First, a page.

Thursday, June 30, 2016

Amtrak and Train Travel

Over many years I've commuted on trains for work - the light rail Metra in Chicago in the suburbs and the "L" tracks in the CTA in Chicago. However, I've never taken the Amtrak trains so I was excited to take the opportunity to travel between Portland and Seattle and avoid the horrendous traffic that I've heard plagues Seattle. Plus, you can have a drink along the way, which is frowned upon nowadays while driving (good for a Friday evening).

You can buy your train ticket online, but you don't get seats for coach class. When you get to the train station, there is a line that forms before the train departs and you physically stand in the line to get your ticket. At that point they assign you a seat on the train, and if you buy two tickets in the same online purchase, they will plan to seat you together. This is the ticket that they manually wrote out for us coming back from Seattle to Portland on Sunday.

Not very high tech, I'd say. But the experience on the train was fine. You get all kinds of folks on the train, from families with kids to people who look like they can't afford a plane. The Amtrak personnel were all very friendly and seemed to know what they were doing.

Since I've flown for years and years on business and rarely taken a train long distance, I kept thinking I was in an airplane, for instance when I was in the restroom and holding on to the handle in case of turbulence (the train does rock from side to side, especially when you are up top on a two floor passenger car). It also seemed odd not to have your seat belt on. I finally decided that the train was a 2-D airplane.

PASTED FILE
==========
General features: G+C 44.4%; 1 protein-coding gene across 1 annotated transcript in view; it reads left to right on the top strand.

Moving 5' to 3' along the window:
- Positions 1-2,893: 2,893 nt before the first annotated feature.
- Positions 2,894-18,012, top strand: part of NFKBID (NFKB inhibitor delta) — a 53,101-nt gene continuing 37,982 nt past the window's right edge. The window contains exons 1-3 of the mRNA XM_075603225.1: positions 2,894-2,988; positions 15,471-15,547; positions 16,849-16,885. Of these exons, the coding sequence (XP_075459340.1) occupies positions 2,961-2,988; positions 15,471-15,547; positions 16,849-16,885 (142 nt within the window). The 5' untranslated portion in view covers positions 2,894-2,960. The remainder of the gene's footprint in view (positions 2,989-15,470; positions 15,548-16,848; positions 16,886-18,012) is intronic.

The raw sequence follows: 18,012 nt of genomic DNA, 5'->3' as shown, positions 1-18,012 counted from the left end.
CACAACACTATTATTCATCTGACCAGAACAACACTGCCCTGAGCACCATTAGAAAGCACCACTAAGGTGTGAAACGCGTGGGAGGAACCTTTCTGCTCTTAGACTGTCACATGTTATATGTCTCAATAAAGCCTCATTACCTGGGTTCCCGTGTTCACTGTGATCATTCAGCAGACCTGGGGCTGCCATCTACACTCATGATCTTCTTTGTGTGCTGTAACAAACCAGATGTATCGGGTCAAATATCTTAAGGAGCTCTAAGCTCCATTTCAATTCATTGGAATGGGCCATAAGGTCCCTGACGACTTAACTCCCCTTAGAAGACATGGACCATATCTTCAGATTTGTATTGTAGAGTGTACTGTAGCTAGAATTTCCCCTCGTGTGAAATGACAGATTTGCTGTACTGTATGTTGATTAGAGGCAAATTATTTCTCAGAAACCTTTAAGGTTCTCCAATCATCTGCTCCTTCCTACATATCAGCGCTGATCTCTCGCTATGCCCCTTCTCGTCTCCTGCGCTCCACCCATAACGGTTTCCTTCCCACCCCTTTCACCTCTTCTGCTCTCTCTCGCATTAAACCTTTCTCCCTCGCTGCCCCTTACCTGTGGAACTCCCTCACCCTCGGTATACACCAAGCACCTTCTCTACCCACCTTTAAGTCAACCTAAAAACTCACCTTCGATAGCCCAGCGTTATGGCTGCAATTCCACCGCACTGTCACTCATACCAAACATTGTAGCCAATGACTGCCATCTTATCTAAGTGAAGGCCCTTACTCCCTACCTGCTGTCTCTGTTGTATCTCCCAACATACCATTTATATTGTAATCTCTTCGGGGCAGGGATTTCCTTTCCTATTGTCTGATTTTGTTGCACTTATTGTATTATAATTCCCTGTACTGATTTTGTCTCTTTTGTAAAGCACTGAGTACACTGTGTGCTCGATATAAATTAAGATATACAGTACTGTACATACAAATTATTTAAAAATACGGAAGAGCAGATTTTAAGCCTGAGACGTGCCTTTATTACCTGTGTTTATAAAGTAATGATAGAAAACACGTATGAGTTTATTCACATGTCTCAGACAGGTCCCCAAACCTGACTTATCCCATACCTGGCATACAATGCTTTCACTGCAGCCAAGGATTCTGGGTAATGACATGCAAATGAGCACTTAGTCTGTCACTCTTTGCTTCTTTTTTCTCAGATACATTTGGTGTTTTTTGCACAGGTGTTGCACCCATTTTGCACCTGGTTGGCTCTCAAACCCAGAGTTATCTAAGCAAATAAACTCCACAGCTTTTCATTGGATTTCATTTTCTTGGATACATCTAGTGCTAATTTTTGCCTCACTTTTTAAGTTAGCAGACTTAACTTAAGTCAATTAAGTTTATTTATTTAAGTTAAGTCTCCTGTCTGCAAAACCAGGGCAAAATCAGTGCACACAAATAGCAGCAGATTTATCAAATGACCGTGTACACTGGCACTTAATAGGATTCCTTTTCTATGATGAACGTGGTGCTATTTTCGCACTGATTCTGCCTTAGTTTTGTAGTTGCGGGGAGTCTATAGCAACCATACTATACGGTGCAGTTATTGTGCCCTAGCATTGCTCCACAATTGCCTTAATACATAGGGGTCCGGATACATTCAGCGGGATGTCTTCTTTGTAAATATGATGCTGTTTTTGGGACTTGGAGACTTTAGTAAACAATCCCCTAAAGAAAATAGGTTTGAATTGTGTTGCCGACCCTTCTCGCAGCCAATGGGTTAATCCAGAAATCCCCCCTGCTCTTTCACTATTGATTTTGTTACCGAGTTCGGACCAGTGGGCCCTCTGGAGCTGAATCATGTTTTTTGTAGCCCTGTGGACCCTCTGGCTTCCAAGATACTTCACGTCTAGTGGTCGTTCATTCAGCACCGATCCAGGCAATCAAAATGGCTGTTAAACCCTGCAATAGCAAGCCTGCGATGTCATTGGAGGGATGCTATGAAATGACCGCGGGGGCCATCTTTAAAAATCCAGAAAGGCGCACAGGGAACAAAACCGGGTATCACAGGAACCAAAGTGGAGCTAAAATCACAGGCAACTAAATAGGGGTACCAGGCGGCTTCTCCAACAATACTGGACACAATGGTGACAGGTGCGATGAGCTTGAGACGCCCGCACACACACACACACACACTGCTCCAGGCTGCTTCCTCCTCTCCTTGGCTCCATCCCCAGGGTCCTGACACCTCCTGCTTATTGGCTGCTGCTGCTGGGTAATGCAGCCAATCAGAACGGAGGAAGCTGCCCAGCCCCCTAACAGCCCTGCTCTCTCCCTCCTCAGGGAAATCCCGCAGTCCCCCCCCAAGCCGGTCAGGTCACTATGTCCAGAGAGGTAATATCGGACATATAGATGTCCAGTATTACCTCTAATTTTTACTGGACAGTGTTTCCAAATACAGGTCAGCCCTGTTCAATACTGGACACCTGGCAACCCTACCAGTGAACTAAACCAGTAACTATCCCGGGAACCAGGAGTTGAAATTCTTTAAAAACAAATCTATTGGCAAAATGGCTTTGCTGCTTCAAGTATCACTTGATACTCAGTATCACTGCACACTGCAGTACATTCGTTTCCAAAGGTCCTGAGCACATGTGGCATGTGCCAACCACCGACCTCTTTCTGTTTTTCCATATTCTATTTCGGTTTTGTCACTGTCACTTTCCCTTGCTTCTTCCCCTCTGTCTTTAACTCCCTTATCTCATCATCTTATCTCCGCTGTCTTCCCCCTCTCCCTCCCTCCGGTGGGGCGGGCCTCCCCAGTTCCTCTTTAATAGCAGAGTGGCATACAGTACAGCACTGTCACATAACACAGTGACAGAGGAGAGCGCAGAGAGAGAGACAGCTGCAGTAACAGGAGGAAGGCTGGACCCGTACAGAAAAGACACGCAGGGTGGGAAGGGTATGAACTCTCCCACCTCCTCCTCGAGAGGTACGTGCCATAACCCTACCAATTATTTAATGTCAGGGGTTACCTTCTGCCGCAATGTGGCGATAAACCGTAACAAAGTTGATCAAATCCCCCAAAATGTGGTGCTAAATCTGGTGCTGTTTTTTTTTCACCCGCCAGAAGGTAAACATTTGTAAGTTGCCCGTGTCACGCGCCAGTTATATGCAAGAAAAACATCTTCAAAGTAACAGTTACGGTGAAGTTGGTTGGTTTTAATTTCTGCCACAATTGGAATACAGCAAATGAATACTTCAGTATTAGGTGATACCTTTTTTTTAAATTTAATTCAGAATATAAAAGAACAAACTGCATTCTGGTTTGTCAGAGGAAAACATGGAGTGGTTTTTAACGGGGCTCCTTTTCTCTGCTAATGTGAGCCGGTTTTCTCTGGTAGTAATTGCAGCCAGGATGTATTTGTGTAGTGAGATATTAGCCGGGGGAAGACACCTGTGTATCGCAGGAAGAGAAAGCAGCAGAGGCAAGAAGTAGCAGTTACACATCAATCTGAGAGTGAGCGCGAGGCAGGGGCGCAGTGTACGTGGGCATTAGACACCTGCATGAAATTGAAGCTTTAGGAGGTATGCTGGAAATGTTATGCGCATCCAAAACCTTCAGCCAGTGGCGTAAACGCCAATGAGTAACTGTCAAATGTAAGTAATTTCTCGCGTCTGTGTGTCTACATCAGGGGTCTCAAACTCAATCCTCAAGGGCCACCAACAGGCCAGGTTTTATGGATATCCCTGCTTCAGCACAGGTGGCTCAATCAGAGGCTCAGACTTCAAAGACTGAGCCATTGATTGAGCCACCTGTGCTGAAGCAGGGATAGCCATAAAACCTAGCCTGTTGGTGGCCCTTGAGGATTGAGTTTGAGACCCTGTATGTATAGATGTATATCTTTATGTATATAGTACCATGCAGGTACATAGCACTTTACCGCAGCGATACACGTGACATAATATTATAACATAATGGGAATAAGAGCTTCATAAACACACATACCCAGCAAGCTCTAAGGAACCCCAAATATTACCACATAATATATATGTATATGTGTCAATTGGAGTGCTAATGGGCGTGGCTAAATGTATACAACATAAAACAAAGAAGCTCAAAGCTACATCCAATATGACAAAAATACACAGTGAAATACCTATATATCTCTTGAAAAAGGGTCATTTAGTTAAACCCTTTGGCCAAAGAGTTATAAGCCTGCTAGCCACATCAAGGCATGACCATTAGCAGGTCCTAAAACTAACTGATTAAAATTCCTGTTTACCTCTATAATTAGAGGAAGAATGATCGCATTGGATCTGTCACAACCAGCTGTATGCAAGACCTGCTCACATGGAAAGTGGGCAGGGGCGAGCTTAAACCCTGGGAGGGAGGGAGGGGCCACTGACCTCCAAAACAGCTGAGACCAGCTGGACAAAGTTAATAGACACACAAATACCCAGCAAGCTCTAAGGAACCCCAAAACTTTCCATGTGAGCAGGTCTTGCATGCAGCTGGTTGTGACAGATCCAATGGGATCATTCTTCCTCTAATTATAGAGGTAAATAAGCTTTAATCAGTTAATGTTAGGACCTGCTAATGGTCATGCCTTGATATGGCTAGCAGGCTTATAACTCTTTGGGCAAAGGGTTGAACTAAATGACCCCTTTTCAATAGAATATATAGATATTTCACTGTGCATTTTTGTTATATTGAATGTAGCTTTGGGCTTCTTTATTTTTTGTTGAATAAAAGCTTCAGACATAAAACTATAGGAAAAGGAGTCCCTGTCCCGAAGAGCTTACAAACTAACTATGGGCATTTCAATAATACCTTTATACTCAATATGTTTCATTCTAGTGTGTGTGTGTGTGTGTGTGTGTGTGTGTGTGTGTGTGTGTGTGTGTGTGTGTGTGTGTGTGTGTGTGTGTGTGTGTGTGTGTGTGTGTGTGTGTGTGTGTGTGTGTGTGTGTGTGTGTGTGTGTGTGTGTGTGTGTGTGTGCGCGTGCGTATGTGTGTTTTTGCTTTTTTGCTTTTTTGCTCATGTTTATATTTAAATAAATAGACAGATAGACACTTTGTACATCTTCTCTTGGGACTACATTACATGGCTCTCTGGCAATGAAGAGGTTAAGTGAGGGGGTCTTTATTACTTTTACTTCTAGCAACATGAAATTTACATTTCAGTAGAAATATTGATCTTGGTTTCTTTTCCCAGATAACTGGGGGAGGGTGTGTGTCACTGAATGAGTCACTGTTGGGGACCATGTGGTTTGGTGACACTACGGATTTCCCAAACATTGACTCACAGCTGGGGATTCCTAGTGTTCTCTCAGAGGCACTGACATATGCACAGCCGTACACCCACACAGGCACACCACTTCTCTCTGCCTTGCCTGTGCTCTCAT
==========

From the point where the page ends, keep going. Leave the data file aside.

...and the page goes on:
One thing that you realize immediately on the train is how big the USA is. The train from Seattle to Los Angeles is scheduled to go for over 33 hours (and probably takes longer, since delays are inevitable with all the stops). That would be a long, long time on the train.

Security is also very light on the train - they don't search you when you board the train and thus boarding is very quick. I assume that this is because there haven't been terror attacks in the USA yet on the train, so after one inevitably occurs, this will change. I don't really know how they can police all of these tiny stations in small towns across the country. We will cross that bridge when we come to it, I guess. For now, however, the lack of security and subsequent lines and limitations on what you can carry (you can carry booze / wine for example) is a decent plus for train travel.

I had a good time on the train and was glad that I took it rather than driving to Seattle. However, the stations in Portland and Seattle are unusually nice overall for the Amtrak system (in terms of remodeling as well as location near the city center) I believe and the traffic in Seattle is horrendous, making train travel and driving a relative toss-up in terms of travel time. I also think i would start to go stir crazy on the train after more than 4 hours and thus a longer or overnight trip isn't too appealing.

Cross posted at Chicago Boyz

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